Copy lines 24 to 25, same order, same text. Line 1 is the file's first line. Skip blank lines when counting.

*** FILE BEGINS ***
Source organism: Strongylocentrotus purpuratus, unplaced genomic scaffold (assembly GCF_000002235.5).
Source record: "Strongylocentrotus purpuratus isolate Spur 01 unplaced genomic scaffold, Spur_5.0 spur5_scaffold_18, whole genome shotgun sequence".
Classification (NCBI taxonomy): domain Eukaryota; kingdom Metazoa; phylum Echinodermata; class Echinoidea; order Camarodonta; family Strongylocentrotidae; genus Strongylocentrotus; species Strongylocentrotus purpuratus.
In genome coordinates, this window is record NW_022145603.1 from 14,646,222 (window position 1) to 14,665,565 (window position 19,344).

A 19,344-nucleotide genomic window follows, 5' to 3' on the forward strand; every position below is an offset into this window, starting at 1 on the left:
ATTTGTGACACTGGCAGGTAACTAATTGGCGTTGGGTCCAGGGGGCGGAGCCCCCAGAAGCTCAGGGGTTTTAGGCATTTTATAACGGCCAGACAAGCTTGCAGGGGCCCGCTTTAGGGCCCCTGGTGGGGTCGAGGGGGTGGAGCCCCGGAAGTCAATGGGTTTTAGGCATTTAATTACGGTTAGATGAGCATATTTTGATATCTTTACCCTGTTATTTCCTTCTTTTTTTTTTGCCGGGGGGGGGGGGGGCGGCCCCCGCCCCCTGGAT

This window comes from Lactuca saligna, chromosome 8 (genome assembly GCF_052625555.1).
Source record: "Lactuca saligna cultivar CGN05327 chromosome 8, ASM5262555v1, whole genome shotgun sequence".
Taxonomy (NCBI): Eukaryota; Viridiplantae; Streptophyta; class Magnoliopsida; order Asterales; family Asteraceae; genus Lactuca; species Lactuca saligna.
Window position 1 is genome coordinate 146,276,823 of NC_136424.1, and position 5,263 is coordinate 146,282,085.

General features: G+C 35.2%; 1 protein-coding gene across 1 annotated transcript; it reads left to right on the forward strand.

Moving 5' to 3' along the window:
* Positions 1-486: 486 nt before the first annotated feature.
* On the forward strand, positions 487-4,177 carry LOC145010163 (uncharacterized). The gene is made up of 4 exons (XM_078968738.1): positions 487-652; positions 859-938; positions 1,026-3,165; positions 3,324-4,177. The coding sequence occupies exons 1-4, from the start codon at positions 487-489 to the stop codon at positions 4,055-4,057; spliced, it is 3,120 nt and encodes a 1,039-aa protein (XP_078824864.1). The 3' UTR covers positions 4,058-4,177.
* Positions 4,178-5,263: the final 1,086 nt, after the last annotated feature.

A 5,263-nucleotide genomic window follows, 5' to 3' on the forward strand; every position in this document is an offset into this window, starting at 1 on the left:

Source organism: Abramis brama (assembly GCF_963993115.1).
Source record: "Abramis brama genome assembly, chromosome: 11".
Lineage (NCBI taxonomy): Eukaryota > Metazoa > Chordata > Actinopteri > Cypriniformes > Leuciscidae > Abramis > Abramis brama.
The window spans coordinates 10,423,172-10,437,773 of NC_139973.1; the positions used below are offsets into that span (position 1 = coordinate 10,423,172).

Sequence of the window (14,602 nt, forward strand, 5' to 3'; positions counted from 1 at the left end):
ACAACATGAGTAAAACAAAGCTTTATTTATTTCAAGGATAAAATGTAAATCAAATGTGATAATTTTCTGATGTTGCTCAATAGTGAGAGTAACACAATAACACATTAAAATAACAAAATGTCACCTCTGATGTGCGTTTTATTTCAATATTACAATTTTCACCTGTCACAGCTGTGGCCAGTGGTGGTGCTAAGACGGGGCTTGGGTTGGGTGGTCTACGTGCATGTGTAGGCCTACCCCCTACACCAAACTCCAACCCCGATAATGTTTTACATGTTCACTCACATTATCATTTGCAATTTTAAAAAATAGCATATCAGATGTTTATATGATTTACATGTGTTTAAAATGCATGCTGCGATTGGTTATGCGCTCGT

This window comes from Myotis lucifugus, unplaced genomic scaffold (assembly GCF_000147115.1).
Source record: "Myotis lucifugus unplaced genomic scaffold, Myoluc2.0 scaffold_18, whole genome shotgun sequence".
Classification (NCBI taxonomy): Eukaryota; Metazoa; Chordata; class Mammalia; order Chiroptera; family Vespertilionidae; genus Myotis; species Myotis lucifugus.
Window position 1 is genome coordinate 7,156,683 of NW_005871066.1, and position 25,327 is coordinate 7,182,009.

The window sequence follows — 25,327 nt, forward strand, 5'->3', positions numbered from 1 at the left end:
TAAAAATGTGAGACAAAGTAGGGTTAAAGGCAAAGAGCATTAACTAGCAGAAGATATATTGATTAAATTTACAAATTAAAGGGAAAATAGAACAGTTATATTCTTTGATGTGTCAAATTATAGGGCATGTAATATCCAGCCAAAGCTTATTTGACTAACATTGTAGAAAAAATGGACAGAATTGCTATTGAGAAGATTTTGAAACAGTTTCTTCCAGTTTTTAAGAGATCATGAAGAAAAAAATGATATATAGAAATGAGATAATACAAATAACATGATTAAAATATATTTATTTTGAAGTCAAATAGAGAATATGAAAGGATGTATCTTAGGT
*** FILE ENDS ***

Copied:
Source record: "Myotis lucifugus unplaced genomic scaffold, Myoluc2.0 scaffold_18, whole genome shotgun sequence".
Classification (NCBI taxonomy): Eukaryota; Metazoa; Chordata; class Mammalia; order Chiroptera; family Vespertilionidae; genus Myotis; species Myotis lucifugus.